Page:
No doubt it is an important step in empowering these ladies who now have a plethora of job positions open to them – community health workers, policewomen, bank clerk (if she has computer skills). If a woman is trained for an additional two to three years after high school, then she can become a teacher or a nurse, too, with more income. The government of India has reserved a lot of posts in government jobs for lower castes and a lot of these girls belong to those castes. Some clerical jobs require education only up to class 12th. They can apply for government jobs. They can thus become two hands to earn instead of one mouth to feed.
Even if a girl chooses not to join a job, her quality of life is improved. As an educated mother with knowledge about nutrition and hygiene she is better able to take care of her kids. “Women who are educated can raise their voice. They can participate in the decision-making of the family,” Sharma expressed in an interview with NPR.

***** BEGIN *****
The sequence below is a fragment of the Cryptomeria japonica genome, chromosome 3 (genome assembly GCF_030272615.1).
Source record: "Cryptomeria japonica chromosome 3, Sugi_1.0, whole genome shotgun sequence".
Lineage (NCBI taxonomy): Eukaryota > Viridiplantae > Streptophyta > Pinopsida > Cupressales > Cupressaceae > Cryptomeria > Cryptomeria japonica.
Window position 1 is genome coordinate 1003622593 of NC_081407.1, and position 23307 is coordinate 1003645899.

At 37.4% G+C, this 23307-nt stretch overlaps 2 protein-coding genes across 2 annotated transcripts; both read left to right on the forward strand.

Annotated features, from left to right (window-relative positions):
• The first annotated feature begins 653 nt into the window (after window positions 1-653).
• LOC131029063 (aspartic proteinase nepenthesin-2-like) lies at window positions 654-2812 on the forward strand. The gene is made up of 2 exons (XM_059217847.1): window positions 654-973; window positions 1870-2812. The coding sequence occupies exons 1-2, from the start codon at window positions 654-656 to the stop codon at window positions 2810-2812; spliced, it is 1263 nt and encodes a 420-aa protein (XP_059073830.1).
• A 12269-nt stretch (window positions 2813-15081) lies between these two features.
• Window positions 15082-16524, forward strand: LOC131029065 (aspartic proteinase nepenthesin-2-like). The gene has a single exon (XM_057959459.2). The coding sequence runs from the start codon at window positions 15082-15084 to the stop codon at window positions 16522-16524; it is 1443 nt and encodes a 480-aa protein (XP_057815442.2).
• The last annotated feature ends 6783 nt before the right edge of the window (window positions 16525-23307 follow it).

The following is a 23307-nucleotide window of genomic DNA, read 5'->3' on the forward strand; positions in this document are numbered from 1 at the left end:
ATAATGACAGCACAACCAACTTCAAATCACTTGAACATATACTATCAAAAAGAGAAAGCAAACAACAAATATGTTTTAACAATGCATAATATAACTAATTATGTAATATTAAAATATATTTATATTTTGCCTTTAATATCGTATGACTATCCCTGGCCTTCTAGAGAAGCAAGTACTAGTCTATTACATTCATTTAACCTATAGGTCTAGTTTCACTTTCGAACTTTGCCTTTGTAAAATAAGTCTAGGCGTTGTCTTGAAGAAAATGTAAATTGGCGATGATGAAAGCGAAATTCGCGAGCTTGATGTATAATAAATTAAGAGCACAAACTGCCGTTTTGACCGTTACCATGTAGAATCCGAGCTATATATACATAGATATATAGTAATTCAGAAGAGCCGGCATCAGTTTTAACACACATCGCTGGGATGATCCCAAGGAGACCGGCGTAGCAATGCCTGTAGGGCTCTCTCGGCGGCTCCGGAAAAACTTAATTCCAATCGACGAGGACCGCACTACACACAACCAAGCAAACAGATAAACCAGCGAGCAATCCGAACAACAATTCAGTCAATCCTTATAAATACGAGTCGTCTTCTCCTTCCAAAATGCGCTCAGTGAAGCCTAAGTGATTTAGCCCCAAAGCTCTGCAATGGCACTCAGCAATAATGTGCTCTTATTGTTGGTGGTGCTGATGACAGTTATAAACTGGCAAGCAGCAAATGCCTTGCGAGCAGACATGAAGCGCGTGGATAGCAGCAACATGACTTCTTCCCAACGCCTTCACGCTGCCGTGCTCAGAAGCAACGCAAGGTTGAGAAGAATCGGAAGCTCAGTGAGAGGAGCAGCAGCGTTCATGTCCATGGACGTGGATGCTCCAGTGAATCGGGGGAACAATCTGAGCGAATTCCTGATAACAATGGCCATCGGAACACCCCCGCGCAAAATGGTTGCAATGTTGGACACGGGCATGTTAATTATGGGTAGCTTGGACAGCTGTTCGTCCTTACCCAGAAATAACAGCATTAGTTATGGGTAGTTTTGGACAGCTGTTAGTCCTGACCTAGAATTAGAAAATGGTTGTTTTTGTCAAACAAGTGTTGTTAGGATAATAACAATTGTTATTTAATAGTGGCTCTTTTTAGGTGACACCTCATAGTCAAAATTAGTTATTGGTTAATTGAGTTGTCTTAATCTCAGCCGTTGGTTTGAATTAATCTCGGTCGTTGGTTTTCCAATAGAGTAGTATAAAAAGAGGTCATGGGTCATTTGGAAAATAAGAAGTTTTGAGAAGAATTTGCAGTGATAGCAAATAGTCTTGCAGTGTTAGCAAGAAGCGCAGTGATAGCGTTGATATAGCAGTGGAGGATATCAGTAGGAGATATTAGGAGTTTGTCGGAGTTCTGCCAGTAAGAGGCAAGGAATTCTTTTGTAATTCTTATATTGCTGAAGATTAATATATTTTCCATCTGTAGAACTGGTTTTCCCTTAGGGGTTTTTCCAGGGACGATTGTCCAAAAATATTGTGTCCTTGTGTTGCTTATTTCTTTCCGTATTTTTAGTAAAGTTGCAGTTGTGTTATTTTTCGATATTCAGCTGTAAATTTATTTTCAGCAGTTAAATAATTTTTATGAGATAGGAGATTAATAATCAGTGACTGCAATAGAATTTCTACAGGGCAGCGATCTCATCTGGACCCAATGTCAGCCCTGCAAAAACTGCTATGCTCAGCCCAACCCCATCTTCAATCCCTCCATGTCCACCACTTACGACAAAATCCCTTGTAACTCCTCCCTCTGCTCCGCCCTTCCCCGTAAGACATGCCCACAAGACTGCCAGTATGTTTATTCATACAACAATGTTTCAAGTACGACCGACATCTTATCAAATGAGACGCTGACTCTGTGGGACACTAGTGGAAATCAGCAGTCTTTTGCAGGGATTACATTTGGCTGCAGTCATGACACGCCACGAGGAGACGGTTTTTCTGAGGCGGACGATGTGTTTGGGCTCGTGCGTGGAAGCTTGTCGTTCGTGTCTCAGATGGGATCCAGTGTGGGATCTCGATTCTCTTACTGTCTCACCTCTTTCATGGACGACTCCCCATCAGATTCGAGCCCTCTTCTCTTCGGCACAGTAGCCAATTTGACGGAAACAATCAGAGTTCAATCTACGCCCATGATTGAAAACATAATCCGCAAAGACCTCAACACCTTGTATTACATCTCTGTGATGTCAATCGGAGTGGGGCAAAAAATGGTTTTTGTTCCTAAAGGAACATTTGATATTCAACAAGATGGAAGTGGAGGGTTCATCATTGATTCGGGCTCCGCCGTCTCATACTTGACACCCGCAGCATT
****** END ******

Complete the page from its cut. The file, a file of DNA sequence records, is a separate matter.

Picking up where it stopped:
The girls take a break from the academic pressure. Some of the students were married by age 9 or 10. Image: Poulomi Basu/VII Photo
However, it was an uphill task to convince the parents to send their girls to schools, defying age-old traditions. Villagers were not in favor of educating girls as they thought higher education would make them “modern” and they would hang out with men of other castes and go for love marriages, something unacceptable to the community elders. They might even abandon village life, refuse marriage and choose to date other men, slandering the family name.
In one incident in the early days, men threw rocks at a jeep of Veerni volunteers. Therefore, they had to take a circuitous route by first teaching basic conventional skills to girls, like sewing and crafts making. In order to placate the villagers, they even provided free medicines to them. No mention was made of school education initially. After winning the trust of the villagers, group discussions with elderly women were undertaken to convince them about a literacy centre.